The Spring 2021 Meredith Poll asked North Carolina voters to share their opinions on a variety of current issues, and to look ahead to the next senate primaries. Topics covered include satisfaction with the direction of the state and the country, approval of President Joe Biden and N.C. Governor Roy Cooper, and opinions on distracted driving, increasing the minimum wage, COVID-19 response, healthcare, and political violence, and authoritarianism.
2022 Senate Primaries
With almost one year until the primaries to replace retiring Republican Senator Richard Burr, there is a great deal of interest in voting in the Democratic and Republican primaries with over 88 percent of respondents indicating they are likely to vote next March. Many North Carolinians, however, are not sure who they will vote for in the primaries with over half of the likely Democratic primary voters (57.4%) indicating that they don’t know who they will vote for. On the other side, just under 40 percent of Republicans indicate they are not sure.
On the Democratic side, prospective candidates Cheri Beasley and Jeff Jackson lead the list of possible candidates, each with just over 12 percent. Neither of the two Democrats runs particularly strongly with any demographic group, although Beasley runs slightly stronger among Black voters and Jackson among white voters, although neither gets anywhere near a majority of either group.
“It is far too early to consider the Democrats to have a frontrunner for the nomination,” said Meredith Poll Director David McLennan. “None of the candidates has strong name recognition, despite Beasley having served as the state’s Chief Justice of the Supreme Court.”
On the Republican side, Lara Trump is the choice of just over one-third of the intended Republican primary voters (27.2%), while former Governor Pat McCrory is the preference of just over 16 percent. McLennan said “Trump, the daughter-in-law of former President Donald Trump, benefits from strong name recognition among Republican voters. Although she lacks elected office experience and did not have a policy role in the Trump administration, Lara Trump, if she chooses to enter the race, will have advantages that the other Republican candidates do not.”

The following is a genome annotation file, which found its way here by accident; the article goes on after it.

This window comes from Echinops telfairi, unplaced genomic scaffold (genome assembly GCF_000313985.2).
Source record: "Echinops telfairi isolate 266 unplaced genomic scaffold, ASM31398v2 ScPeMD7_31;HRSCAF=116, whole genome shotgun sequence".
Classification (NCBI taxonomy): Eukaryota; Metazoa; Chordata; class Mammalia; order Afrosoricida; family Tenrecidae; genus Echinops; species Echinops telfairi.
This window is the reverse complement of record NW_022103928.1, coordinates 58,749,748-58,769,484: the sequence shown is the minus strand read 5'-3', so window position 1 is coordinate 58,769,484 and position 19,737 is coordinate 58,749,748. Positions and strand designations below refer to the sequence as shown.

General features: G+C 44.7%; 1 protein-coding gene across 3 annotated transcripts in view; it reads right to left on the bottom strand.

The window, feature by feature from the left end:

Satisfaction with Direction of Nation and State
As with every recent Meredith Poll, North Carolinians are more satisfied with the direction of the state than the nation. Almost one-half of the respondents indicated that they were dissatisfied with the way things are going in the United States, while just over 40 percent indicated that they were satisfied. The biggest difference between the current responses and that of previous administrations of the Meredith Poll is that almost two-thirds of Democrats (62.6%) indicate that they are satisfied with the direction of the country, while over three-quarters of Republicans indicate they are dissatisfied.
As McLennan notes, “For the last four years, a majority of Republicans indicated they were satisfied with the direction of the country under former President Donald Trump. Now that there is a Democratic administration and Congress has a small Democratic majority, Republicans feel very differently about how things are going.”
A plurality of respondents (46.2%) indicated that they were satisfied with how things are going in the state, as opposed to 41.4 percent, who did not. The partisan gap, evident in responses to the question about satisfaction about the direction of the country, was also present in the question about the state. Almost two-thirds of Democrats think the state is moving in the right direction, while almost two-thirds of Republicans (64.2%) are dissatisfied.
“Even though state leadership in the executive and legislative branches is the same as it was before November’s elections,” said McLennan, “the change in power has affected how partisans in North Carolina feel about the way things are going in the state.”